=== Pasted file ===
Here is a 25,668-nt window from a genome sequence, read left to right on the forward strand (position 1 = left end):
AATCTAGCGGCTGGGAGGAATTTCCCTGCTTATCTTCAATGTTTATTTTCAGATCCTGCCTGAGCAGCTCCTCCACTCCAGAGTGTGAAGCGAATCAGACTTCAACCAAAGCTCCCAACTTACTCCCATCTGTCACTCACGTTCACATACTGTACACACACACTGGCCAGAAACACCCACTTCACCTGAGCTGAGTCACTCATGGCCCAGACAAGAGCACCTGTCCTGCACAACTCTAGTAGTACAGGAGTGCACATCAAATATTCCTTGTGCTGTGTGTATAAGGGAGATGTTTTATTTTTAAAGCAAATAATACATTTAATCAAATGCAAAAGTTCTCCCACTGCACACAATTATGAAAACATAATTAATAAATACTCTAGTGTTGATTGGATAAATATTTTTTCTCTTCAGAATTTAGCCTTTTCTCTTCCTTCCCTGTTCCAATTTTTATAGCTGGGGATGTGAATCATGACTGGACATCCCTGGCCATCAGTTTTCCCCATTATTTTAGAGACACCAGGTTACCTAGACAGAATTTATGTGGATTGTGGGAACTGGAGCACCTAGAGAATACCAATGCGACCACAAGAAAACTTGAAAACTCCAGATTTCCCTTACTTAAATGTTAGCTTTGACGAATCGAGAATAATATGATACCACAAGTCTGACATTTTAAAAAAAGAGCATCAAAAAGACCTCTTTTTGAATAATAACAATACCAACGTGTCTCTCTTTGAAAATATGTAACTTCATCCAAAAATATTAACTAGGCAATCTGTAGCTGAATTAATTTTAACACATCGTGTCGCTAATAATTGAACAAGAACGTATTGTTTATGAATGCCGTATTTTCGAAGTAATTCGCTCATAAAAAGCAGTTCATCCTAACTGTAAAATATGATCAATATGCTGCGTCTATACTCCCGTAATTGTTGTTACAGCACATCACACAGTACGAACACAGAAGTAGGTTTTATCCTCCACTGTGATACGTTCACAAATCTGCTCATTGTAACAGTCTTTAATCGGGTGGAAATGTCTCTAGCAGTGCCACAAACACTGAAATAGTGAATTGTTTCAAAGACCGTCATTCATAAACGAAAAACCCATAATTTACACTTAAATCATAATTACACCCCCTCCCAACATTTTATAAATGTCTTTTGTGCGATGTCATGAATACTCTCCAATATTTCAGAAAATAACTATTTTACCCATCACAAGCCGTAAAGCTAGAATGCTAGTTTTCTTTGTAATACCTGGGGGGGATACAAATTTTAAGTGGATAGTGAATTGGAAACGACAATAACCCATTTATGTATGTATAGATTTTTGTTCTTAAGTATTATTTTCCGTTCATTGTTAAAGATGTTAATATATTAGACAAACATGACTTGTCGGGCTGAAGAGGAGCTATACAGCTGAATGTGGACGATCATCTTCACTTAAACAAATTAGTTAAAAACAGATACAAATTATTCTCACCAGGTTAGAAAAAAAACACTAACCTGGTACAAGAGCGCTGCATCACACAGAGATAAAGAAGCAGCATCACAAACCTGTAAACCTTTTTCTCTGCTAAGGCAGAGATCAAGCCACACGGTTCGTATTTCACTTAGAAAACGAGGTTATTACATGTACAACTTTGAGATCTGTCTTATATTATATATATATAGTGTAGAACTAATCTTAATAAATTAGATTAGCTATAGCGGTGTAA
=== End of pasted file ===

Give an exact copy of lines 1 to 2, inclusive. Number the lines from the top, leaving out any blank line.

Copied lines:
Here is a 25,668-nt window from a genome sequence, read left to right on the forward strand (position 1 = left end):
AATCTAGCGGCTGGGAGGAATTTCCCTGCTTATCTTCAATGTTTATTTTCAGATCCTGCCTGAGCAGCTCCTCCACTCCAGAGTGTGAAGCGAATCAGACTTCAACCAAAGCTCCCAACTTACTCCCATCTGTCACTCACGTTCACATACTGTACACACACACTGGCCAGAAACACCCACTTCACCTGAGCTGAGTCACTCATGGCCCAGACAAGAGCACCTGTCCTGCACAACTCTAGTAGTACAGGAGTGCACATCAAATATTCCTTGTGCTGTGTGTATAAGGGAGATGTTTTATTTTTAAAGCAAATAATACATTTAATCAAATGCAAAAGTTCTCCCACTGCACACAATTATGAAAACATAATTAATAAATACTCTAGTGTTGATTGGATAAATATTTTTTCTCTTCAGAATTTAGCCTTTTCTCTTCCTTCCCTGTTCCAATTTTTATAGCTGGGGATGTGAATCATGACTGGACATCCCTGGCCATCAGTTTTCCCCATTATTTTAGAGACACCAGGTTACCTAGACAGAATTTATGTGGATTGTGGGAACTGGAGCACCTAGAGAATACCAATGCGACCACAAGAAAACTTGAAAACTCCAGATTTCCCTTACTTAAATGTTAGCTTTGACGAATCGAGAATAATATGATACCACAAGTCTGACATTTTAAAAAAAGAGCATCAAAAAGACCTCTTTTTGAATAATAACAATACCAACGTGTCTCTCTTTGAAAATATGTAACTTCATCCAAAAATATTAACTAGGCAATCTGTAGCTGAATTAATTTTAACACATCGTGTCGCTAATAATTGAACAAGAACGTATTGTTTATGAATGCCGTATTTTCGAAGTAATTCGCTCATAAAAAGCAGTTCATCCTAACTGTAAAATATGATCAATATGCTGCGTCTATACTCCCGTAATTGTTGTTACAGCACATCACACAGTACGAACACAGAAGTAGGTTTTATCCTCCACTGTGATACGTTCACAAATCTGCTCATTGTAACAGTCTTTAATCGGGTGGAAATGTCTCTAGCAGTGCCACAAACACTGAAATAGTGAATTGTTTCAAAGACCGTCATTCATAAACGAAAAACCCATAATTTACACTTAAATCATAATTACACCCCCTCCCAACATTTTATAAATGTCTTTTGTGCGATGTCATGAATACTCTCCAATATTTCAGAAAATAACTATTTTACCCATCACAAGCCGTAAAGCTAGAATGCTAGTTTTCTTTGTAATACCTGGGGGGGATACAAATTTTAAGTGGATAGTGAATTGGAAACGACAATAACCCATTTATGTATGTATAGATTTTTGTTCTTAAGTATTATTTTCCGTTCATTGTTAAAGATGTTAATATATTAGACAAACATGACTTGTCGGGCTGAAGAGGAGCTATACAGCTGAATGTGGACGATCATCTTCACTTAAACAAATTAGTTAAAAACAGATACAAATTATTCTCACCAGGTTAGAAAAAAAACACTAACCTGGTACAAGAGCGCTGCATCACACAGAGATAAAGAAGCAGCATCACAAACCTGTAAACCTTTTTCTCTGCTAAGGCAGAGATCAAGCCACACGGTTCGTATTTCACTTAGAAAACGAGGTTATTACATGTACAACTTTGAGATCTGTCTTATATTATATATATATAGTGTAGAACTAATCTTAATAAATTAGATTAGCTATAGCGGTGTAA